The best time to go to Tanzania depends on many things including your interests, exactly where you want to visit and why you’re traveling.


 

HIGH SEASON

The “long dry season” occurs from June through October. During this time, rainfall is unusual. It’s a great time to visit Tanzania. During November and December the “short rains” occur. These are much lighter than the main rains and less reliable. They also bring new life and water to the Serengeti, causing a burst of grass growth and sparking the migration southwards.

 SHOULDER SEASON

If it has rained during the short rains, then it normally dries up for a few months. January and February, which is Tanzania’s “short dry season”, another great time to visit.

LOW SEASON

Generally, the main rainy season called the “long rains” occurs in late March, April and May. Afternoon tropical downpours are the norm – which are heavier and more predictable along the coast and on Zanzibar. The humidity is high and daily temperatures reach low-mid 30°C/high 80°F.

 

THE GREAT MIGRATION

 
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Most travelers visit Tanzania to see the Serengeti’s great wildebeest migration. Linked to the rainfall, this stunning migration of close to 2 million wildebeest along with thousands of zebras follows a fairly predictable pattern, as the wildebeest are constantly seeking fresh grazing and water. The migration can be found during any given month; you just need to know where to look! While we can’t control the weather, generally speaking, the best time to travel to Tanzania for migration viewing is mid December to March (the migration birthing cycle) and June to October.

The short rains begin around early November. A little after this, in late November and December, the herds of the wildebeest migration arrive on the short-grass plains of the Southern Serengeti (south and east of Seronera, around Ndutu) and include the north of the Ngorongoro Conservation Area. Dispersed across these plains, wildebeest and zebras are everywhere – feeding on the fresh, nutritious grasses. They stay here through January, February and March, with most wildebeest calves born in a short window around February. Gradually they spread west across these plains, then around April they start their great migration north.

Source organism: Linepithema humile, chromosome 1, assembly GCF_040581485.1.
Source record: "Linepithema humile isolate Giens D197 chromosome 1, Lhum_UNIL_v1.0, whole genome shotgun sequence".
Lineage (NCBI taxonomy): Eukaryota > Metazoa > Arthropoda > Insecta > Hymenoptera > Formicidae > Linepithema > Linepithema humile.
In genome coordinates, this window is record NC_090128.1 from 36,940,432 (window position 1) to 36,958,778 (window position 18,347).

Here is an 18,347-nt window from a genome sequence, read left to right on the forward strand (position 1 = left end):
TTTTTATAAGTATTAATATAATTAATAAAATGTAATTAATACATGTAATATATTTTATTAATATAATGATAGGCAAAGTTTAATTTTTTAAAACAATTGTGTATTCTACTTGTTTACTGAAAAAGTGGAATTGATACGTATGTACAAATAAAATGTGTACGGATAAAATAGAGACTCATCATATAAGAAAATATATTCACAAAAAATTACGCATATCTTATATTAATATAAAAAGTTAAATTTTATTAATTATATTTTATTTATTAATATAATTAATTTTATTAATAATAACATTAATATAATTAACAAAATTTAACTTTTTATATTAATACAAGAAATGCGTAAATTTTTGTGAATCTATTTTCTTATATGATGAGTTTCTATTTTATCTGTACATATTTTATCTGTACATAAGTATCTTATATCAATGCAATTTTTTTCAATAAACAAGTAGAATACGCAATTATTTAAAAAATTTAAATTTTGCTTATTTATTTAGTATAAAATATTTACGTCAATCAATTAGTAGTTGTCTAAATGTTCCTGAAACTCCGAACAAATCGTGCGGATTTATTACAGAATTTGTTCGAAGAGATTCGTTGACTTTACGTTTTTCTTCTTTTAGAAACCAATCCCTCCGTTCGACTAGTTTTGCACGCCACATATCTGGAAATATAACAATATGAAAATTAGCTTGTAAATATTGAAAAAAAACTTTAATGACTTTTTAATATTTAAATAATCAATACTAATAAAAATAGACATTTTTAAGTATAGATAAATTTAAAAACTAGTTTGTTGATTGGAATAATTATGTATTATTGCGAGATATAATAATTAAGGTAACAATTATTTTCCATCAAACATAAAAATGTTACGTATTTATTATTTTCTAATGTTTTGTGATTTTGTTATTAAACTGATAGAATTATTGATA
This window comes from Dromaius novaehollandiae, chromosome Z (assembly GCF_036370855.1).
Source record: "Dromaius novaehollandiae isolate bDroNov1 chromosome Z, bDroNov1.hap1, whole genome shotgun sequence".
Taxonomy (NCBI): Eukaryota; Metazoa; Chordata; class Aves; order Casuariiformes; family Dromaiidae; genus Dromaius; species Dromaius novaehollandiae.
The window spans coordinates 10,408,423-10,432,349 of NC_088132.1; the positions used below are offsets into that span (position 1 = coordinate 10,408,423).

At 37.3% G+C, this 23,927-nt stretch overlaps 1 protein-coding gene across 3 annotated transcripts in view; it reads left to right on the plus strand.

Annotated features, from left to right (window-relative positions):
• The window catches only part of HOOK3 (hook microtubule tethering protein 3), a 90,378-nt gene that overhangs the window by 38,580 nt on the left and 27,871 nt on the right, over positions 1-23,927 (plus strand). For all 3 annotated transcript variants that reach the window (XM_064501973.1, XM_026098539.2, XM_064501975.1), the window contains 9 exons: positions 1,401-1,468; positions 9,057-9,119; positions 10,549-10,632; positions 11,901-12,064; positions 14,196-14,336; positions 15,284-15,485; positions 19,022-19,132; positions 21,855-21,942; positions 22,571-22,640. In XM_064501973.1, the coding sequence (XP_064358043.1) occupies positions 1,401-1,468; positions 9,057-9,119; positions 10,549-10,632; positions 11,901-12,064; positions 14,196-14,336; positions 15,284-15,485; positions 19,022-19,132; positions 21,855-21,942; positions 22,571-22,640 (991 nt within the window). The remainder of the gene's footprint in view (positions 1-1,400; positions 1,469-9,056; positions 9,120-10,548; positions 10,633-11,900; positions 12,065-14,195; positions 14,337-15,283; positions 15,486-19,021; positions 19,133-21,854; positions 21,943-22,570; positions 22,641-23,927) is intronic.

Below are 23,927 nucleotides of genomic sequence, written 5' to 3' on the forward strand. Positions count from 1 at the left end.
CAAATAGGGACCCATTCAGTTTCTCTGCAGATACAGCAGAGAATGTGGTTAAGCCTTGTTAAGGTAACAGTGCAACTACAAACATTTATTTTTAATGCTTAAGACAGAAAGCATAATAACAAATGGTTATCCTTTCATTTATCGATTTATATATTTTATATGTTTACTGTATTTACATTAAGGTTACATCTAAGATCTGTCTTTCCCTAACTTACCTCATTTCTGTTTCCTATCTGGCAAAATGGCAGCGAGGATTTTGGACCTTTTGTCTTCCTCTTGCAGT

By May the Serengeti's wildebeest all seem to be moving north, migrating to seek fresh grazing and water. The area around Moru Kopjes and west of Seronera is then hectic with a series of moving columns, often containing hundreds of thousands of animals – joined by many zebras, and a scattering of Thomson's and Grant's gazelles.

Around June the wildebeest migration is often halted on the south side of the Grumeti River, which has some channels which block or slow their migration north. The wildebeest then congregate there, in the Western Corridor, often building up to a high density before crossing the river. The wildebeest migration continues moving northwards during July and August, often spreading out across a broad front: some heading through Grumeti Reserve, others north through the heart of the Serengeti National Park.

September sees the herds spread out across the northern Serengeti, where the Mara River provides the migration with its most serious obstacle. This river gushes through the northern Serengeti from Kenya's adjacent Maasai Mara Game Reserve. Watching the frantic herds of the wildebeest migration crossing the Mara River can be very spectacular; there are often scenes of great panic and confusion. By October the wildebeest herds are migrating again with more accord: all are heading south, through western Loliondo and the Serengeti National Park's Lobo area, returning to the green shoots which follow the rains on the short-grass plains of the southern Serengeti in November.

Read our blog post for more information on the Great Migration!